>>cover (blue-rug juniper works well under our hawthorns) the
>>problem of those on mowers is eliminated.
>>You probably need to buy the biggest conifers you can find
>>(that come with a warranty for two years!). If they are
>>evergreen and about the size of a Christmas tree for a dorm
>>room, you may find your young trees topped. It's hard to
>>believe that people would destroy a 15yr old tree for a week
>>or two of "decoration" only to put it in the campus dumpster
>>after finals...before Christmas even comes...but it has
>>happened repeatedly on our campus. Even Colorado blue spruce
>>has been topped here! Planting deciduous conifers gives me
>>just a little bit of vicarous revenge!
>>The Rosa rugosa varieties are nice in places where parking
>>lot and sidewalk salt might accumulate. They tolerate a fair
>>amount of salt and yet bloom profusely and fragrantly in
>>early summer. Somewhere a collection of grasses is nice...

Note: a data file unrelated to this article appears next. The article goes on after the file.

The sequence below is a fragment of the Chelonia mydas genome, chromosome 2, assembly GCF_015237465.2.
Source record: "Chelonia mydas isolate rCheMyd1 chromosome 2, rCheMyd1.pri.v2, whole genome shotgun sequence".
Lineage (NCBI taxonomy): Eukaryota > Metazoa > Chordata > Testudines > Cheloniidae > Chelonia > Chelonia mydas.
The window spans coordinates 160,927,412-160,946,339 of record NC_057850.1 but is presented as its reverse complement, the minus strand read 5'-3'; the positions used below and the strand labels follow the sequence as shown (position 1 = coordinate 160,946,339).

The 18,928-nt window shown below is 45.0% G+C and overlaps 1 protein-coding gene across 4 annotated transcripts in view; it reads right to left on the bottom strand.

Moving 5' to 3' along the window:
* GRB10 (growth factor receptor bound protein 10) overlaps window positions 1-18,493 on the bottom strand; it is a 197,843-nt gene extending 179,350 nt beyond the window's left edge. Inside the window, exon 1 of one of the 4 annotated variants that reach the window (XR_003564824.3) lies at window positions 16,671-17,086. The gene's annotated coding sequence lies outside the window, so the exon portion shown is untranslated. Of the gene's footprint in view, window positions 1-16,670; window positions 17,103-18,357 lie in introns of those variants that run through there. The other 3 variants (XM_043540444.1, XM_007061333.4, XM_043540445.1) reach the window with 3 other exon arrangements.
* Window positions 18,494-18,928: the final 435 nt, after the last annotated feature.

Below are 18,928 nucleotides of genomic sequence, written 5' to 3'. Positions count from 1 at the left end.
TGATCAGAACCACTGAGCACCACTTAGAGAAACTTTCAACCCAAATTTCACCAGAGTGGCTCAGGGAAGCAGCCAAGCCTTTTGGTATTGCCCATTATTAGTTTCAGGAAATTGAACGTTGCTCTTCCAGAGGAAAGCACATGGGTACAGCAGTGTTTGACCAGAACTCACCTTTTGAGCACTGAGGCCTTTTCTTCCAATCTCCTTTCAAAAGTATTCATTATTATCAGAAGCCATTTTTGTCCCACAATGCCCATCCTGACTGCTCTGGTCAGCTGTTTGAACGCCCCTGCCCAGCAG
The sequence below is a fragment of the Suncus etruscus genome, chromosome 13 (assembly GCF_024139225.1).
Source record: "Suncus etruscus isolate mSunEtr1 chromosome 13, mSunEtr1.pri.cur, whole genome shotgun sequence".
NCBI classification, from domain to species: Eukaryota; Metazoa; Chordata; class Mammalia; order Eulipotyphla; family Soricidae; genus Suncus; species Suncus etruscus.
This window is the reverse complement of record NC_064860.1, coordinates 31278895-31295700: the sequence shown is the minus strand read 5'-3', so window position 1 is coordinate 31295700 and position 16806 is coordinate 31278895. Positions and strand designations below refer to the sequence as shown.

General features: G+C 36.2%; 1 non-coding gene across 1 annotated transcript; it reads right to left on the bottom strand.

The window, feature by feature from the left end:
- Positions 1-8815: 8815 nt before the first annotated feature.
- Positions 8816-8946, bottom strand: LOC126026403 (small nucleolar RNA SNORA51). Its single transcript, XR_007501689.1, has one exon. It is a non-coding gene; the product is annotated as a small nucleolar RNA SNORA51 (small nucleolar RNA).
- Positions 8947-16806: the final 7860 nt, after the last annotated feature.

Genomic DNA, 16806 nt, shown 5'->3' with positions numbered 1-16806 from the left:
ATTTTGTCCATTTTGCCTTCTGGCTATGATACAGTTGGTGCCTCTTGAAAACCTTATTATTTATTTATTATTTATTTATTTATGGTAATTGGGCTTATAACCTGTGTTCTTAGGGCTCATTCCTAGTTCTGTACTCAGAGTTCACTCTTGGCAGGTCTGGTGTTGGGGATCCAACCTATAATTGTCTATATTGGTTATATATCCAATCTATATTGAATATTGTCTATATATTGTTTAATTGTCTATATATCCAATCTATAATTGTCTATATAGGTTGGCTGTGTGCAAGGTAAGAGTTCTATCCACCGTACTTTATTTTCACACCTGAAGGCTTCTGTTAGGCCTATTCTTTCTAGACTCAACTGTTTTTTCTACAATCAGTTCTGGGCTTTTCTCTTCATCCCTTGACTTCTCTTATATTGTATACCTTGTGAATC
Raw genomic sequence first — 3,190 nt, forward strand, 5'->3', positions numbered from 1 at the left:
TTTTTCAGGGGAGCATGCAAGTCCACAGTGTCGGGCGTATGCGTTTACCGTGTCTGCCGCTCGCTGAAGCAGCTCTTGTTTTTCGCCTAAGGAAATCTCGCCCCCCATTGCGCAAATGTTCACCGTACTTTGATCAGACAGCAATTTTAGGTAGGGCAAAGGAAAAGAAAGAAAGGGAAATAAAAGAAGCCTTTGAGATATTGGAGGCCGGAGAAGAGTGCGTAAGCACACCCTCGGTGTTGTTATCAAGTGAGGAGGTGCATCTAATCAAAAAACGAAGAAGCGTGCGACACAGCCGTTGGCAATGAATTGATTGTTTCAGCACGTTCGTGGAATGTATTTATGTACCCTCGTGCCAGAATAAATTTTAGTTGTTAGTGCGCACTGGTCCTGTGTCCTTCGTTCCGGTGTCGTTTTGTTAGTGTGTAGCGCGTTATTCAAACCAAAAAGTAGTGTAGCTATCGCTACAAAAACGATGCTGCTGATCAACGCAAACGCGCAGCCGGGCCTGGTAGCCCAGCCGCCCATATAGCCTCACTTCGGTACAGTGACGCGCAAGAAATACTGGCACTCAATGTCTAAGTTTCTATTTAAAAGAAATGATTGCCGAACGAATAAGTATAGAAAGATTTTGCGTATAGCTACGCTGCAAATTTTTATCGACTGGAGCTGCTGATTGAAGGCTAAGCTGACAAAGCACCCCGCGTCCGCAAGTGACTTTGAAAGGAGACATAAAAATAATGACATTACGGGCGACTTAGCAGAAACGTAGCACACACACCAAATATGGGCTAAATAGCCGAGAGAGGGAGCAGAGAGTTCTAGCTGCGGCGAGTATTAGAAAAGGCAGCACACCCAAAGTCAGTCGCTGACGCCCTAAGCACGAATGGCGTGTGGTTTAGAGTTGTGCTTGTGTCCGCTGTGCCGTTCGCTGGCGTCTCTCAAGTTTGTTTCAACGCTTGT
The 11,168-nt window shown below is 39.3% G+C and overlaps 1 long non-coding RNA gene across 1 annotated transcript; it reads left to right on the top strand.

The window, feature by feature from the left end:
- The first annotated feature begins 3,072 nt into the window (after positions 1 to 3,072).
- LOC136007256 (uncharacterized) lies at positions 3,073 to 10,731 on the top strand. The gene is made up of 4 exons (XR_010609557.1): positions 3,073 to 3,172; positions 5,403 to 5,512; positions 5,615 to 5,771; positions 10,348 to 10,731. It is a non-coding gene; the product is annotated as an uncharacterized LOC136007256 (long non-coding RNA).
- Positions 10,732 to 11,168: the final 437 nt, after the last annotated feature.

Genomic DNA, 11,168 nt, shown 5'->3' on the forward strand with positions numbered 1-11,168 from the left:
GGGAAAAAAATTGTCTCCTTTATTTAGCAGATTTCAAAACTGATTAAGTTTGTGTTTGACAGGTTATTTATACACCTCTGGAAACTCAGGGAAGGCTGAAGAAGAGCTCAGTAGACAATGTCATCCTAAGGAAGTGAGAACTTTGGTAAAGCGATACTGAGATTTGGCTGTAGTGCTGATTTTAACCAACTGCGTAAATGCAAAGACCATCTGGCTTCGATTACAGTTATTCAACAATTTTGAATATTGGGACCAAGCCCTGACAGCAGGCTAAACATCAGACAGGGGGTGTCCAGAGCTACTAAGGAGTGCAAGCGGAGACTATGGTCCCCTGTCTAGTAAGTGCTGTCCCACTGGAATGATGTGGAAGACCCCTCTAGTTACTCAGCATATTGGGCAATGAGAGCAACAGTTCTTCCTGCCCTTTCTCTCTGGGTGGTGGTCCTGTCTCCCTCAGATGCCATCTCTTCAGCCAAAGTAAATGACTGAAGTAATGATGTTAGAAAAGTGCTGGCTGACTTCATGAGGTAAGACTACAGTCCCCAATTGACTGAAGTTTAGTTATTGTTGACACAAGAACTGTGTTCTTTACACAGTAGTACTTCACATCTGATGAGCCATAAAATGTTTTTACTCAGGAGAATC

>>but not too close to air-intakes for ventilation systems.
>>Many people are allergic to grass pollens. Other plants
>>that like waste areas include Equisetum arvense. You can
>>transplant some, but tossing lots of collected cones in
>>the area will usually work too. If the area is damp, so
>>much the better!
>>Unless you have a huge staff of groundskeepers, I'd shy
>>away from fancy roses. They require too much care and
>>don't survive vandalism very well. We are successful with
>>some of the Meidiland (sp) landscaping varieties that need
>>no sprays, dusts, or fertilization.
>>A collection of bamboos is wonderful if you have the space.
>>Controlling some of the spreading types is an important
>>issue, though. An area with many criss-crossing sidewalks
>>might be a way to contain some of these.